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Archibald Bell, Jr
Born 1 January 1804(1804-01-01)
Died 9 August 1883 (aged 79)
Denham, New South Wales
Occupation Pastoralist, explorer

Archibald Bell (1804 – 9 August 1883) was an Australian explorer and politician.

Life and Family

Son (one of ten children) of Archibald Bell senior and his wife Maria Kitching. He and his family arrived in New South Wales in 1807, his father being an officer of the New South Wales Corps. Married Francis Ann, (c.1833) daughter of Samuel North a police magistrate at Windsor. Commissioned as a Justice of the Peace in 1842.[1] Worked as a Pastoralist in between explorations of Sydney's north west.[2]


Archibald Bell Jr discovered the route across the Blue Mountains from Richmond to Mount Tomah known as the Bell's Line of Road in 1823. He also explored the Hunter River and saved the explorers Howe and Singleton from starvation. As a reward, he was given a grant of 1,000 acres at Patrick's Plains, naming his estate 'Corinda'. He specialized in breeding horses for coaching and hackney horses. He was granted 1000 acres on the Hunter River near Belford in 1839. He had other estates in the Hunter Valley and moved from Corinda to Mulgarra in 1849. In 1859 he bought Pickering, an 8000 acre freehold estate on the Hunter River. He lived there until his death on 09/08/1883.[3][2]

Archibald Bell, Jr. who also gave his name to Mount Bell, Bell Range, the town of Bell, Bell's Line of Road and Bilpin which was originally named 'Belpin'. The reason for this enthusiastic desire to enshrine Bell's name in just about everything is because, in 1823, Archibald Bell, Jr, when he was only nineteen, crossed the mountains along what was to become Bell's Line of Road. This was not a solitary achievement. Sensibly he used the knowledge of the local Aborigines (Darug people) who had been crossing the mountains for tens of thousands of years. Although the mountains has been crossed at Katoomba a decade earlier, there was still no satisfactory route through the mountains from Richmond at this time. Bell reached Mount Tomah on his first attempt but could not find a way across the mountains. On his second attempt he followed the ridge across to the present site of Bell and from there made his way down into Hartley Vale where he joined up with Cox's road.[2]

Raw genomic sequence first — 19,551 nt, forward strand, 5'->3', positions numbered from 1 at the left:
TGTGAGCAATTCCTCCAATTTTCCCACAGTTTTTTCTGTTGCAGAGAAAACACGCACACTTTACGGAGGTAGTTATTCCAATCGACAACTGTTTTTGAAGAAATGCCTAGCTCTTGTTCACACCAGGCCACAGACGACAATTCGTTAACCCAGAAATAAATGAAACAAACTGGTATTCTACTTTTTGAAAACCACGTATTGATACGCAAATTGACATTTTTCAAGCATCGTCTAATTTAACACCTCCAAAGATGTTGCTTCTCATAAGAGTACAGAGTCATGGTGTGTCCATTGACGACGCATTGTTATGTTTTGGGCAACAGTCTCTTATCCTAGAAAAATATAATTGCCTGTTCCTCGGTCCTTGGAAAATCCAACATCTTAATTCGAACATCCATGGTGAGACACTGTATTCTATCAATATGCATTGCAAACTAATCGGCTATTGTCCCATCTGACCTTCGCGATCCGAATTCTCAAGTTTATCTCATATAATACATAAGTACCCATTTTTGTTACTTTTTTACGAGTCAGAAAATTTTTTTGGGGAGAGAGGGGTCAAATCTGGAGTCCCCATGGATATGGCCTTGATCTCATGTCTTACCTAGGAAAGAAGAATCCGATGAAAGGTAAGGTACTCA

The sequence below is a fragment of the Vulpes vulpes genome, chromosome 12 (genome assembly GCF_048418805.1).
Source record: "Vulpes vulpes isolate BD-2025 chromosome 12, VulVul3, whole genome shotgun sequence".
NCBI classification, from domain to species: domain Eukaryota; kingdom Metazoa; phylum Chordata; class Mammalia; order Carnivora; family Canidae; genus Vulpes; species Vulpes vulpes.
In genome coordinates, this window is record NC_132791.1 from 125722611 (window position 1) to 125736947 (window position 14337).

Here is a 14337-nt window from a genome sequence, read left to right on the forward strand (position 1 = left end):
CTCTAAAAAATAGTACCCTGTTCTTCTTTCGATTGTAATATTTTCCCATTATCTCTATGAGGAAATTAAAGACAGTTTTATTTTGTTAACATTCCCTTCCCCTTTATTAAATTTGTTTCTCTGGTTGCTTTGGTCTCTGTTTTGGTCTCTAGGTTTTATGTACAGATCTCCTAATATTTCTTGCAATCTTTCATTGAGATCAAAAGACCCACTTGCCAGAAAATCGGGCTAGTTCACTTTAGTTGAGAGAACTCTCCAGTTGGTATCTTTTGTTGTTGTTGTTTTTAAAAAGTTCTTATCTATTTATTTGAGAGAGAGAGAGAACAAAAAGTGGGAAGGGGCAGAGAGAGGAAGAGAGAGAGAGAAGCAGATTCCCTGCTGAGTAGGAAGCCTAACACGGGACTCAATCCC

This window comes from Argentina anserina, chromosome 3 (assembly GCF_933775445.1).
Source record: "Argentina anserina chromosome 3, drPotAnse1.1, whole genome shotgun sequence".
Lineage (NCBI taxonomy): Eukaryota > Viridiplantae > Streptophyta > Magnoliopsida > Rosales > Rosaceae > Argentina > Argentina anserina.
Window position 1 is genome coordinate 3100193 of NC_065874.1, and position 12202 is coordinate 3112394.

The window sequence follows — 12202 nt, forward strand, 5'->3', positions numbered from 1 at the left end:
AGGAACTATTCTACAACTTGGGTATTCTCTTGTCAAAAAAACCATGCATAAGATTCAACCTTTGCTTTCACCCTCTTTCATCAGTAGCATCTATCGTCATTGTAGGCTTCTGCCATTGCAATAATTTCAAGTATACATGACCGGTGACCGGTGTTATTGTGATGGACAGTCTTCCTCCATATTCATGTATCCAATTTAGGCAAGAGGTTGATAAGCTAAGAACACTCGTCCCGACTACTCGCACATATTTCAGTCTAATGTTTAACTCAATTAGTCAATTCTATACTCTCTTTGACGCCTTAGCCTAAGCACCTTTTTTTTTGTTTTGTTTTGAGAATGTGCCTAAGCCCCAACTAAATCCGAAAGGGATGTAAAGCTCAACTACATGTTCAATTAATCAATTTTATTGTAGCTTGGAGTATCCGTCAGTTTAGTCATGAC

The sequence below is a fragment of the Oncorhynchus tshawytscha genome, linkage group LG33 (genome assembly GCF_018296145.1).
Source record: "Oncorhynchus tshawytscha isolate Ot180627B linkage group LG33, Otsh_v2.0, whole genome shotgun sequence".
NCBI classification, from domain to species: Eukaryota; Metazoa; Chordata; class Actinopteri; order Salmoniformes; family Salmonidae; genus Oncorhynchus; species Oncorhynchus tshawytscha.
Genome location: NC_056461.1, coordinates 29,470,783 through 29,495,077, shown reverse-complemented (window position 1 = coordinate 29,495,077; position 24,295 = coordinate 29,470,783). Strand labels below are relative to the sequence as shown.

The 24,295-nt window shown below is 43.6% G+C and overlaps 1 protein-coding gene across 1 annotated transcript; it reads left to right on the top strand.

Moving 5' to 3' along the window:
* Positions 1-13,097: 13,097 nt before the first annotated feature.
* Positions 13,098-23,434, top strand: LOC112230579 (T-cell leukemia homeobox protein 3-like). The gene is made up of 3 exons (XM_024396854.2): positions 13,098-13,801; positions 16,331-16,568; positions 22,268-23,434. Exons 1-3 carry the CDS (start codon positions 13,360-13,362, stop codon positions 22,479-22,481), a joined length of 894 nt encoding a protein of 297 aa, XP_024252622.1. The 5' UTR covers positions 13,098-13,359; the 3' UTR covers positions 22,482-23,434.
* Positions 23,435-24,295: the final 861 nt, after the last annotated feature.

In his diary Archibald Bell recalls that, upon his return to Sydney, he reported the richness of the soil in the Bilpin area (which inevitably led to the arrival of settlers eager to grow fruit trees in the area) and the rainforest and huge tree ferns around Mount Tomah.[3][2]

Bell represented Upper Hunter in the New South Wales Legislative Assembly from 1868 to 1872 and was appointed to the Legislative Council for life in 1879.[2][1]




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